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6 Degrees Entertainment

'The Man Who Tried To Feed The World'
(DVD / PG-13 / 2020 / PBS)

Overview: 'The Man Who Tried to Feed the World' recounts the story of Norman Borlaug, a man who not only solved India's famine problem but would go on to lead a "Green Revolution" of worldwide agriculture programs estimated to have saved one billion lives.

He was awarded the 1970 Nobel Peace Prize for his work but spent the rest of his life watching his methods and achievements come under increasing fire.

DVD Verdict: In 1966, drought and an exploding population confronted India with the imminent threat of a severe famine that many scientists and intellectuals feared was a harbinger of global catastrophes to come, as the world's population outstripped its ability to produce food.

India turned to Norman Borlaug, an unassuming plant breeder from Iowa whose combination of scientific knowledge and raw determination had made him a legend among a small handful of fellow specialists.

'American Experience: The Man Who Tried To Feed The World' informs us that Dr. Borlaug, a central figure in the “green revolution”, was born on a farm near Cresco, Iowa, to Henry and Clara Borlaug.

For nearly three decades, he collaborated with Mexican scientists on problems of wheat improvement; for the last ten or so of those years he had also collaborated with scientists from other parts of the world, especially from India and Pakistan, in adapting the new wheats to new lands and in gaining acceptance for their production.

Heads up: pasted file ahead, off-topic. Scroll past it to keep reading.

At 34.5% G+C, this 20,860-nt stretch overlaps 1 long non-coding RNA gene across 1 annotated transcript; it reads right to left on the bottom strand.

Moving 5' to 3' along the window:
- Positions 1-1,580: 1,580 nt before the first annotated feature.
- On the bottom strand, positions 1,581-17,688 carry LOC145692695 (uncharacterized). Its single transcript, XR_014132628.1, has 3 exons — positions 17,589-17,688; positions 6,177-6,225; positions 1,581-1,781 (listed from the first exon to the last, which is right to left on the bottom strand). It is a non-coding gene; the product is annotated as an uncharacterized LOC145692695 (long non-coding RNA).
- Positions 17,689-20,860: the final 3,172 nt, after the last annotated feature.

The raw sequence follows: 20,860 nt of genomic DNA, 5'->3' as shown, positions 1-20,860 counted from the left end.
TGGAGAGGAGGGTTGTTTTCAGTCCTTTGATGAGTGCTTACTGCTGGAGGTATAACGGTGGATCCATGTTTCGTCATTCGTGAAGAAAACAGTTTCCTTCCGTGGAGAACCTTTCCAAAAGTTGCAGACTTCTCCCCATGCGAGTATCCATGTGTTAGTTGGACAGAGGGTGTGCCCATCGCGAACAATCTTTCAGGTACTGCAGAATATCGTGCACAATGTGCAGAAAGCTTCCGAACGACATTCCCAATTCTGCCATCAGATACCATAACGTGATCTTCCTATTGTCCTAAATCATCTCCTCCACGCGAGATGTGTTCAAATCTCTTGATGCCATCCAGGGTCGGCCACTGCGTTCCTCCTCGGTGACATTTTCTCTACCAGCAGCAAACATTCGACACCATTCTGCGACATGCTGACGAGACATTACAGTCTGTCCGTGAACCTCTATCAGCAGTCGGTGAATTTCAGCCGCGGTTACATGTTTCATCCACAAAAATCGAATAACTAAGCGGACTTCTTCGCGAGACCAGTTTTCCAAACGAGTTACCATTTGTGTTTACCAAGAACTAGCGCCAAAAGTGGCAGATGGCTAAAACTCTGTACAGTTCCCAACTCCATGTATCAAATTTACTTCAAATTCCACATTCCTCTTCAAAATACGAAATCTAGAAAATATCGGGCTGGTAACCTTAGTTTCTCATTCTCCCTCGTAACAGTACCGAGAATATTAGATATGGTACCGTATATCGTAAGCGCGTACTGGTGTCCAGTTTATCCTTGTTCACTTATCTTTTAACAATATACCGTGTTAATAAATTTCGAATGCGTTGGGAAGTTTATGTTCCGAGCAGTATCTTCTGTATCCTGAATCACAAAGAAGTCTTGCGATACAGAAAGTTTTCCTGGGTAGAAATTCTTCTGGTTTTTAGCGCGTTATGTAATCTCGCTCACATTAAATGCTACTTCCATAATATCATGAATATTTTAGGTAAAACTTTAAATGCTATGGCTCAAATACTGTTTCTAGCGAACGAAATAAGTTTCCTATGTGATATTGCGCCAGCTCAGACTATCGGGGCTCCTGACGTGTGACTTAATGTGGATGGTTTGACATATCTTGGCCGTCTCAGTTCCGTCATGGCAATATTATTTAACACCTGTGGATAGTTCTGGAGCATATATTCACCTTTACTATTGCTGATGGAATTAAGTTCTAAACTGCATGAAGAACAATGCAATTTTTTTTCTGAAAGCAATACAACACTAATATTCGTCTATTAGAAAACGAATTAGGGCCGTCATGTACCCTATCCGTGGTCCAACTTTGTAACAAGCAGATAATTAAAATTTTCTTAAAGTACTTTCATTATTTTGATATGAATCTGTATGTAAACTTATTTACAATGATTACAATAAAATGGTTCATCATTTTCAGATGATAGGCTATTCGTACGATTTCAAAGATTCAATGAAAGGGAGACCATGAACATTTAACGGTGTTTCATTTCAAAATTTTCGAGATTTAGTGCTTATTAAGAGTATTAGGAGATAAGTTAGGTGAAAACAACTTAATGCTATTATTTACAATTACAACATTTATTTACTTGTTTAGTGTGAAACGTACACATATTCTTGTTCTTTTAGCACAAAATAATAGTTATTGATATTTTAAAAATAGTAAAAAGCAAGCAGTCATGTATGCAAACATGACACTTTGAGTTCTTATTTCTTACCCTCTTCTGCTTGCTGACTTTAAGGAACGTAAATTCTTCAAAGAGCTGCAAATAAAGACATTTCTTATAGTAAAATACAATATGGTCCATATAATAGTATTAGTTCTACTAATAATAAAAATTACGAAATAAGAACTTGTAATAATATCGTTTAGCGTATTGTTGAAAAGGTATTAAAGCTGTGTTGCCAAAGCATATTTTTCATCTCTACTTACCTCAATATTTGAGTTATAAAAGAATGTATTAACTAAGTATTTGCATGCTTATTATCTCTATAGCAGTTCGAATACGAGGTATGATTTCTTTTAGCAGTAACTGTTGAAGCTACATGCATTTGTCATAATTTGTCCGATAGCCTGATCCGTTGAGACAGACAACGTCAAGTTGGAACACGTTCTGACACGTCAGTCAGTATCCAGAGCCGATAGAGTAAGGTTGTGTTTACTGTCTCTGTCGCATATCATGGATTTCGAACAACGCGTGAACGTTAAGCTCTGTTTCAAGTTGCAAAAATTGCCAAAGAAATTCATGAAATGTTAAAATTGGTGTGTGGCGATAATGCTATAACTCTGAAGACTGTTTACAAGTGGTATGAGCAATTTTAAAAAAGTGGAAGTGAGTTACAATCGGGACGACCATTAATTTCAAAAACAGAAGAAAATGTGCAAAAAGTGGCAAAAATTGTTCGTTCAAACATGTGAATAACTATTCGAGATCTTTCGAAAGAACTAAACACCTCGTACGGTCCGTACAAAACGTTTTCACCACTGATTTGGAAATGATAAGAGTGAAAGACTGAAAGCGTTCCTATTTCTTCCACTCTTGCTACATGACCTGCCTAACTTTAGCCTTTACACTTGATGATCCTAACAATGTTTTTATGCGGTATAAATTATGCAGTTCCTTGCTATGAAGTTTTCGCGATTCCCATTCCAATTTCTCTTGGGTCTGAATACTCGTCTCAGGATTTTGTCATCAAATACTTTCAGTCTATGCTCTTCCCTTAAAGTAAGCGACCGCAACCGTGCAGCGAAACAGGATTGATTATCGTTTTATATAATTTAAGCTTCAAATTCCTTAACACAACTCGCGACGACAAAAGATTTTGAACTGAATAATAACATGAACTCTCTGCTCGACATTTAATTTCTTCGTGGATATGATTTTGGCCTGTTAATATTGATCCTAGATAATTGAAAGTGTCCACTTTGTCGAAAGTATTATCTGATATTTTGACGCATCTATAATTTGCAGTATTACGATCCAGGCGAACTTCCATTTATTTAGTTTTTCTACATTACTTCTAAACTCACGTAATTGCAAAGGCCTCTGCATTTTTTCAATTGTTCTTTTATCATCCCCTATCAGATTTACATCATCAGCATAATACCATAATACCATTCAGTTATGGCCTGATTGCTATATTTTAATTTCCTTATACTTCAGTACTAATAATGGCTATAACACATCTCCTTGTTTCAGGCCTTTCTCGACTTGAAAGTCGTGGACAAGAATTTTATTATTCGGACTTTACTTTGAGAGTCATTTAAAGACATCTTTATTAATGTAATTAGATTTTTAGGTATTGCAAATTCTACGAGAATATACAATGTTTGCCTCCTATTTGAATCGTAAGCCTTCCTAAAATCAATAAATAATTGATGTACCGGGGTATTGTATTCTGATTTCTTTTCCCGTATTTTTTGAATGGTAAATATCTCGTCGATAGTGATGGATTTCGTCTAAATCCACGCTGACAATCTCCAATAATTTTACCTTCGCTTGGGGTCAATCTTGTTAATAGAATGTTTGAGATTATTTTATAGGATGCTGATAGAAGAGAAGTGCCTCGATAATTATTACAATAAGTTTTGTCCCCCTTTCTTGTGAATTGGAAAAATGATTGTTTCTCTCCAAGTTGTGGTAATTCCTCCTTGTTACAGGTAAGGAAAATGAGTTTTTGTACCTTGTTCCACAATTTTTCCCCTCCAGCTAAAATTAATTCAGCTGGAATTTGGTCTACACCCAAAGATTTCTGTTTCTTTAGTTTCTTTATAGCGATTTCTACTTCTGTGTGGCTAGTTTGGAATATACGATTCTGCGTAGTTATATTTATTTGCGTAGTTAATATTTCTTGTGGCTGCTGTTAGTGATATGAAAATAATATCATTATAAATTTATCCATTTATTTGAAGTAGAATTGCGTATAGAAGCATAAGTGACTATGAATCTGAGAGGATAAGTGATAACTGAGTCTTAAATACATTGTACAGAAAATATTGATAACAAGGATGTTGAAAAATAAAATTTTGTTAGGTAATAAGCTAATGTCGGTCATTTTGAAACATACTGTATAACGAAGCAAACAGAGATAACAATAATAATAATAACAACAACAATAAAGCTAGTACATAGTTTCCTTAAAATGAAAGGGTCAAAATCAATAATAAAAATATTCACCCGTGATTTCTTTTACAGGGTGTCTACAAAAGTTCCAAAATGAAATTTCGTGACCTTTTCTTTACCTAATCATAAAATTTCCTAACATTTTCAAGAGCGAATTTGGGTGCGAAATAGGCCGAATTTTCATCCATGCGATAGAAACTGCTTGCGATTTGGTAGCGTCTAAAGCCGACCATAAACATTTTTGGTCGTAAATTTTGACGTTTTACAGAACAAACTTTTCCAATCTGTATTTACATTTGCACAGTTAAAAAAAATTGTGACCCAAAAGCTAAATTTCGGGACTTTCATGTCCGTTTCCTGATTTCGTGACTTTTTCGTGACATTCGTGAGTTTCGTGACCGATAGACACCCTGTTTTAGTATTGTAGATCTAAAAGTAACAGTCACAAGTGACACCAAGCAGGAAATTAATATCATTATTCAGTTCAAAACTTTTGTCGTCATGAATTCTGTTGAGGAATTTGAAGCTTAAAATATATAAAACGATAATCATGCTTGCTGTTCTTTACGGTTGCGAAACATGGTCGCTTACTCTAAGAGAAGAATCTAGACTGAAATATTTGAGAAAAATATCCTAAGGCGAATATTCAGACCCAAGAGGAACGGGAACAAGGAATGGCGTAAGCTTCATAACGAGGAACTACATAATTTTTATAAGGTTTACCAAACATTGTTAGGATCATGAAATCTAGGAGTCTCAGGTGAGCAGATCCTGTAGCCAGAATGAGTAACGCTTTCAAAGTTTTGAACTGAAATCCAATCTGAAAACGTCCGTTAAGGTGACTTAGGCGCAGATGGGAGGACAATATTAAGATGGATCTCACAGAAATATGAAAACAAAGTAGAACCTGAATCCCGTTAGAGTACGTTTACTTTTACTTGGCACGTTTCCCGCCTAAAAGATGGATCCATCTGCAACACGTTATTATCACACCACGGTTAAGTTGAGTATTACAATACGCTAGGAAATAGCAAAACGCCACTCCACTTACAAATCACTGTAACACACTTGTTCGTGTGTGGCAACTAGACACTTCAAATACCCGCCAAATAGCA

An eclectic, pragmatic, goal-oriented scientist, we learn that he accepted and discarded methods or results in a constant search for more fruitful and effective ones, while at the same time avoiding the pursuit of what he calls “academic butterflies”.

He spent countless hours hunched over in the blazing Mexican sun as he manipulated tiny wheat blossoms to cross different strains. To speed the work, he set up winter and summer operations in far-flung parts of Mexico, logging thousands of miles over poor roads.

He also battled illness, forded rivers in flood, dodged mudslides and sometimes slept in tents.

He was by then a trained scientist holding a doctoral degree in plant diseases. But as he sought to coax better performance from the wheats of Mexico, he relied on a farm boy’s instinctive feel for the plants and the soil in which they grew.

Even around the time of his passing in 2009, Dr. Borlaug was participating in extensive experimentation with triticale, a man-made species of grain derived from a cross between wheat rye that shows promise of being superior to either wheat or rye in productivity and nutritional quality.

Learn much more about this incredible man in the just-released 'American Experience: The Man Who Tried To Feed The World,' out now on DVD from PBS. This is a Widescreen Presentation (1.85:1) enhanced for 16x9 TVs.

www.PBS.org





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